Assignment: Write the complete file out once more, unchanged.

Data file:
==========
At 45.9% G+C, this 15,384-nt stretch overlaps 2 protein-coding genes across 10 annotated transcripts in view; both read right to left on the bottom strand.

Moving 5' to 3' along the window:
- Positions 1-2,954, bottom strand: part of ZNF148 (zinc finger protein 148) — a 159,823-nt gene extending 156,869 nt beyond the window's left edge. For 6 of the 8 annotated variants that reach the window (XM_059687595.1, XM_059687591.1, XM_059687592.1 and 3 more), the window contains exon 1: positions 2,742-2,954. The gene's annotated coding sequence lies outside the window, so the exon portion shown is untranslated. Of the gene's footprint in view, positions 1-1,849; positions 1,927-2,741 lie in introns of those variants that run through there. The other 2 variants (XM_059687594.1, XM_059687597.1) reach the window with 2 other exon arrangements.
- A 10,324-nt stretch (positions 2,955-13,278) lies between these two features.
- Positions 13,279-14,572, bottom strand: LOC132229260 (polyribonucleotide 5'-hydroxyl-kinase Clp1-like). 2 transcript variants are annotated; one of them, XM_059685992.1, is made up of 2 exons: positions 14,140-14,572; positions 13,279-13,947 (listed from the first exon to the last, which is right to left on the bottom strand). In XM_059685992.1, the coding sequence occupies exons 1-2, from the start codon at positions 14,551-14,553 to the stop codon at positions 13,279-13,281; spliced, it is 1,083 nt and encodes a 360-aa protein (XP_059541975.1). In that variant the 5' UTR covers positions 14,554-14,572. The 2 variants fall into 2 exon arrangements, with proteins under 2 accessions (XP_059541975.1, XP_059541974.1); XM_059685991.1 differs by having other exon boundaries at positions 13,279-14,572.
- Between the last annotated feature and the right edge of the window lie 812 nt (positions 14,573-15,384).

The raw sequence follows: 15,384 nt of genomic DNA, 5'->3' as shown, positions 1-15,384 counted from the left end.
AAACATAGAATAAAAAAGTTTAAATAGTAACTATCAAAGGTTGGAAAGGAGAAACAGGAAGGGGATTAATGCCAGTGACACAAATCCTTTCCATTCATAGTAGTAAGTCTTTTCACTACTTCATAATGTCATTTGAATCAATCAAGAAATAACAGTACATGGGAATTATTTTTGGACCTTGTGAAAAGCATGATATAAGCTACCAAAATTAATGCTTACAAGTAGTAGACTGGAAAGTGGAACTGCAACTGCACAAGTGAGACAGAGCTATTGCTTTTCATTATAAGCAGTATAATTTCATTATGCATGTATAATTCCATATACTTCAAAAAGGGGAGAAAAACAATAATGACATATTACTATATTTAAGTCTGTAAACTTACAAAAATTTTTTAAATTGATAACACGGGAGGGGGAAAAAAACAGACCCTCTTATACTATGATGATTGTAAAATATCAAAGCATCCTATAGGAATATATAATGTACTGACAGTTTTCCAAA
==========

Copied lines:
At 45.9% G+C, this 15,384-nt stretch overlaps 2 protein-coding genes across 10 annotated transcripts in view; both read right to left on the bottom strand.

Moving 5' to 3' along the window:
- Positions 1-2,954, bottom strand: part of ZNF148 (zinc finger protein 148) — a 159,823-nt gene extending 156,869 nt beyond the window's left edge. For 6 of the 8 annotated variants that reach the window (XM_059687595.1, XM_059687591.1, XM_059687592.1 and 3 more), the window contains exon 1: positions 2,742-2,954. The gene's annotated coding sequence lies outside the window, so the exon portion shown is untranslated. Of the gene's footprint in view, positions 1-1,849; positions 1,927-2,741 lie in introns of those variants that run through there. The other 2 variants (XM_059687594.1, XM_059687597.1) reach the window with 2 other exon arrangements.
- A 10,324-nt stretch (positions 2,955-13,278) lies between these two features.
- Positions 13,279-14,572, bottom strand: LOC132229260 (polyribonucleotide 5'-hydroxyl-kinase Clp1-like). 2 transcript variants are annotated; one of them, XM_059685992.1, is made up of 2 exons: positions 14,140-14,572; positions 13,279-13,947 (listed from the first exon to the last, which is right to left on the bottom strand). In XM_059685992.1, the coding sequence occupies exons 1-2, from the start codon at positions 14,551-14,553 to the stop codon at positions 13,279-13,281; spliced, it is 1,083 nt and encodes a 360-aa protein (XP_059541975.1). In that variant the 5' UTR covers positions 14,554-14,572. The 2 variants fall into 2 exon arrangements, with proteins under 2 accessions (XP_059541975.1, XP_059541974.1); XM_059685991.1 differs by having other exon boundaries at positions 13,279-14,572.
- Between the last annotated feature and the right edge of the window lie 812 nt (positions 14,573-15,384).

The raw sequence follows: 15,384 nt of genomic DNA, 5'->3' as shown, positions 1-15,384 counted from the left end.
AAACATAGAATAAAAAAGTTTAAATAGTAACTATCAAAGGTTGGAAAGGAGAAACAGGAAGGGGATTAATGCCAGTGACACAAATCCTTTCCATTCATAGTAGTAAGTCTTTTCACTACTTCATAATGTCATTTGAATCAATCAAGAAATAACAGTACATGGGAATTATTTTTGGACCTTGTGAAAAGCATGATATAAGCTACCAAAATTAATGCTTACAAGTAGTAGACTGGAAAGTGGAACTGCAACTGCACAAGTGAGACAGAGCTATTGCTTTTCATTATAAGCAGTATAATTTCATTATGCATGTATAATTCCATATACTTCAAAAAGGGGAGAAAAACAATAATGACATATTACTATATTTAAGTCTGTAAACTTACAAAAATTTTTTAAATTGATAACACGGGAGGGGGAAAAAAACAGACCCTCTTATACTATGATGATTGTAAAATATCAAAGCATCCTATAGGAATATATAATGTACTGACAGTTTTCCAAA